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The pharmaceutical industry was given a nasty shock Monday when a federal court ruled that their practices violated antitrust law.
The Third Circuit Court of Appeals struck down a settlement between Schering-Plough and a competing firm that would delay the sale of a generic drug. These pay-for-delay deals have been standard practice in the industry for many years and this decision may spell their end.
The Federal Trade Commission has opposed the deals for years, reports The Washington Post, but this is the first time a court has struck down the deals as anticompetitive.
This may be bad news for big pharma but it could be great for American consumers.
The deals allow name-brand drugs to delay the release of generics by paying off drug makers.
The companies don't overtly pay generic makers to extend existing patents according to The Wall Street Journal. Instead they avoid litigation over potentially weak patents by paying a settlement to make generic drug companies drop the claims.
That means individuals pay more for branded drugs when they could be getting generics.
Antitrust laws are designed to promote competition among companies. The idea is that a competitive market will drive prices down to the benefit of consumers.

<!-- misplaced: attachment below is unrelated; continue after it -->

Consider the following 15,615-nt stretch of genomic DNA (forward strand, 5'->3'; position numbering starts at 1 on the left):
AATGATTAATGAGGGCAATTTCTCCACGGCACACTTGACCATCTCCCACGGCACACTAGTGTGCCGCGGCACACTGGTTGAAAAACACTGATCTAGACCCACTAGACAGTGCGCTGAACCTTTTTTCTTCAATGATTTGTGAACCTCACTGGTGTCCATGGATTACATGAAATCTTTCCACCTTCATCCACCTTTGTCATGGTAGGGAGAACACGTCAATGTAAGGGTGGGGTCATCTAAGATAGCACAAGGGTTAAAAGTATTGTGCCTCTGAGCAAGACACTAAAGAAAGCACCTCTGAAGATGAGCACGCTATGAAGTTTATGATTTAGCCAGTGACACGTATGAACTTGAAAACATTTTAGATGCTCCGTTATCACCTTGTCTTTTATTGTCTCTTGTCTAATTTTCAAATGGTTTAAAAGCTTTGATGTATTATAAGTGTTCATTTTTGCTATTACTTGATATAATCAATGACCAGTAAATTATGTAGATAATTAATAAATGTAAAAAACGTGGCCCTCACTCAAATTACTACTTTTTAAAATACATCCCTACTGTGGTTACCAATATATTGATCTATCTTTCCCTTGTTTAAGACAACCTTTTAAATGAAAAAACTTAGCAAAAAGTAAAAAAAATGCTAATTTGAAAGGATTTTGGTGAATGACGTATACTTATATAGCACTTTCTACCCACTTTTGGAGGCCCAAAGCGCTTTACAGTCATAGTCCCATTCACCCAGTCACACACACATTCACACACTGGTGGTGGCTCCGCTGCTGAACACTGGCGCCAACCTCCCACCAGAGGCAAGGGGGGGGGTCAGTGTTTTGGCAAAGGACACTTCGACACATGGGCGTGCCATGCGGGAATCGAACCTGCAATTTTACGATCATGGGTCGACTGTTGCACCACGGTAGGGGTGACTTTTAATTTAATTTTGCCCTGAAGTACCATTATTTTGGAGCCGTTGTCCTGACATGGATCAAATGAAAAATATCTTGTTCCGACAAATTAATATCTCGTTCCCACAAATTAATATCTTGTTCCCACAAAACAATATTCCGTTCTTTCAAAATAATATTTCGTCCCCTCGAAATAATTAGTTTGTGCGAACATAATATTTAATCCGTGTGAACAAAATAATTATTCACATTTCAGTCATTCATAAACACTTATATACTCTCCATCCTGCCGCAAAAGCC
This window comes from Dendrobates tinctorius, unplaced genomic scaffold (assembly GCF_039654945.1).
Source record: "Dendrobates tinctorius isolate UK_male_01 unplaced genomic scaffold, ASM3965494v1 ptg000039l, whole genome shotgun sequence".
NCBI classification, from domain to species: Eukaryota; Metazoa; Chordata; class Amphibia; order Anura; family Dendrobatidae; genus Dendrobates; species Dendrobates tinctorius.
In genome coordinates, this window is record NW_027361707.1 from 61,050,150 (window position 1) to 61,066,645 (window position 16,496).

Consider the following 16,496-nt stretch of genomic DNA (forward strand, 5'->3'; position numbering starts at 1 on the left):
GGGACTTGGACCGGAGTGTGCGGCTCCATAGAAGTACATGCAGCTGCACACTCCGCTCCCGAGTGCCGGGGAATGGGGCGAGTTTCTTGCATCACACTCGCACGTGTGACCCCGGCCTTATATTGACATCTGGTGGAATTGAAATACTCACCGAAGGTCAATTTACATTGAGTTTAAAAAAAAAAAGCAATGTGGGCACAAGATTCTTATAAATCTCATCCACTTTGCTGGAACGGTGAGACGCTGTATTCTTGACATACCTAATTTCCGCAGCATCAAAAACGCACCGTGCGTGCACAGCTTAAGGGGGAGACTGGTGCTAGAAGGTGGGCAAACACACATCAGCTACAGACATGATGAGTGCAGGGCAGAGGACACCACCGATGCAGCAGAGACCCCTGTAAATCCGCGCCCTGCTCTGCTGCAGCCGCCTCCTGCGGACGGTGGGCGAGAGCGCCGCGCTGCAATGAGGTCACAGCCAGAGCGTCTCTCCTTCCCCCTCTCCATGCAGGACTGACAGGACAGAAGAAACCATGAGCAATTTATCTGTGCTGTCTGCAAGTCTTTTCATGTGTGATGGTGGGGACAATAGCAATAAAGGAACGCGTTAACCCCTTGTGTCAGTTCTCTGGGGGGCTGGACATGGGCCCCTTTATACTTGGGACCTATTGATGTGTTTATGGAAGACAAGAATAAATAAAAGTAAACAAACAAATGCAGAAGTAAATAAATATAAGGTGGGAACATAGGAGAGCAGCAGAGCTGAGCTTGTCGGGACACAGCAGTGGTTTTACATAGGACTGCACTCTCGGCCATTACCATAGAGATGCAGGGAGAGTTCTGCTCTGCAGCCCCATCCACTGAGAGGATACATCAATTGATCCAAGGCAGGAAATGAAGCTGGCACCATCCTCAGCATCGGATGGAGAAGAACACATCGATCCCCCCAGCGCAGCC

Ideally competition will also encourage companies to make the best possible product to gain a competitive edge.
Instead of engaging in marketplace competition, pay-to-delay deals allow pharmaceutical companies to avoid competition. That means consumers keep paying top dollar for their medications.
The Third Circuit's ruling differs from other federal circuit courts which means the issue may be ripe for a Supreme Court challenge.
Both brand-name drug companies and generic drug makers were opposed to the decision, according to Business Week. They claim the deals keep legal costs down and allow some generics to come to market before patents expire.
Agree or disagree, the decision that pharmaceutical deals violate antitrust law was significant for the way it altered established precedent. It remains to be seen whether how much effect it will have on the industry.